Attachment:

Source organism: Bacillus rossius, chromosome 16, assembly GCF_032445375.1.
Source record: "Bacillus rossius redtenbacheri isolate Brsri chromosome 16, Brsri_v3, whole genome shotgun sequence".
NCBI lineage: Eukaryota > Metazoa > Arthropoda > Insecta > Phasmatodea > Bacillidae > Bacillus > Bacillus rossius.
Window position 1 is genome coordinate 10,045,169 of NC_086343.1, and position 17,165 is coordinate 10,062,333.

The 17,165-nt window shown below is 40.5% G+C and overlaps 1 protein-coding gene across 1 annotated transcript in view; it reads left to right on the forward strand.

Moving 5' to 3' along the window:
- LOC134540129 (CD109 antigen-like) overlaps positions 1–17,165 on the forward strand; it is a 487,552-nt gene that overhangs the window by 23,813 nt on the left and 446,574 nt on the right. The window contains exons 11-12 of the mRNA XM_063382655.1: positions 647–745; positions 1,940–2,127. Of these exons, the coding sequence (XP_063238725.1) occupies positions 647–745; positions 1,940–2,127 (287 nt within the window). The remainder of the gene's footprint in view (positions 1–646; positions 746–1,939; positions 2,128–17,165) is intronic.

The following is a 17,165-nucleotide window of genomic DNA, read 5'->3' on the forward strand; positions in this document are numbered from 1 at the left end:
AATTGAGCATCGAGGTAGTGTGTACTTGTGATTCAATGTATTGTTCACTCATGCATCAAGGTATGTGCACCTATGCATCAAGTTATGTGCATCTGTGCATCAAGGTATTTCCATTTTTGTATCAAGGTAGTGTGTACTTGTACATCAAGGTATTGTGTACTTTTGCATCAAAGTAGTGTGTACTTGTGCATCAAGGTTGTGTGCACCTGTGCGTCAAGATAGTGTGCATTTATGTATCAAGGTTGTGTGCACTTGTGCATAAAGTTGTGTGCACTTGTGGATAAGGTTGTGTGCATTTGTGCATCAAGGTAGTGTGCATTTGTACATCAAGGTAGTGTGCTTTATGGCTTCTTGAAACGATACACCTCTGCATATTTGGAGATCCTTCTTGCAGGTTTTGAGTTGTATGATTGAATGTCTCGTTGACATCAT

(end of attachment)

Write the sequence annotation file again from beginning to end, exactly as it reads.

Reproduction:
Source organism: Bacillus rossius, chromosome 16, assembly GCF_032445375.1.
Source record: "Bacillus rossius redtenbacheri isolate Brsri chromosome 16, Brsri_v3, whole genome shotgun sequence".
NCBI lineage: Eukaryota > Metazoa > Arthropoda > Insecta > Phasmatodea > Bacillidae > Bacillus > Bacillus rossius.
Window position 1 is genome coordinate 10,045,169 of NC_086343.1, and position 17,165 is coordinate 10,062,333.

The 17,165-nt window shown below is 40.5% G+C and overlaps 1 protein-coding gene across 1 annotated transcript in view; it reads left to right on the forward strand.

Moving 5' to 3' along the window:
- LOC134540129 (CD109 antigen-like) overlaps positions 1–17,165 on the forward strand; it is a 487,552-nt gene that overhangs the window by 23,813 nt on the left and 446,574 nt on the right. The window contains exons 11-12 of the mRNA XM_063382655.1: positions 647–745; positions 1,940–2,127. Of these exons, the coding sequence (XP_063238725.1) occupies positions 647–745; positions 1,940–2,127 (287 nt within the window). The remainder of the gene's footprint in view (positions 1–646; positions 746–1,939; positions 2,128–17,165) is intronic.

The following is a 17,165-nucleotide window of genomic DNA, read 5'->3' on the forward strand; positions in this document are numbered from 1 at the left end:
AATTGAGCATCGAGGTAGTGTGTACTTGTGATTCAATGTATTGTTCACTCATGCATCAAGGTATGTGCACCTATGCATCAAGTTATGTGCATCTGTGCATCAAGGTATTTCCATTTTTGTATCAAGGTAGTGTGTACTTGTACATCAAGGTATTGTGTACTTTTGCATCAAAGTAGTGTGTACTTGTGCATCAAGGTTGTGTGCACCTGTGCGTCAAGATAGTGTGCATTTATGTATCAAGGTTGTGTGCACTTGTGCATAAAGTTGTGTGCACTTGTGGATAAGGTTGTGTGCATTTGTGCATCAAGGTAGTGTGCATTTGTACATCAAGGTAGTGTGCTTTATGGCTTCTTGAAACGATACACCTCTGCATATTTGGAGATCCTTCTTGCAGGTTTTGAGTTGTATGATTGAATGTCTCGTTGACATCAT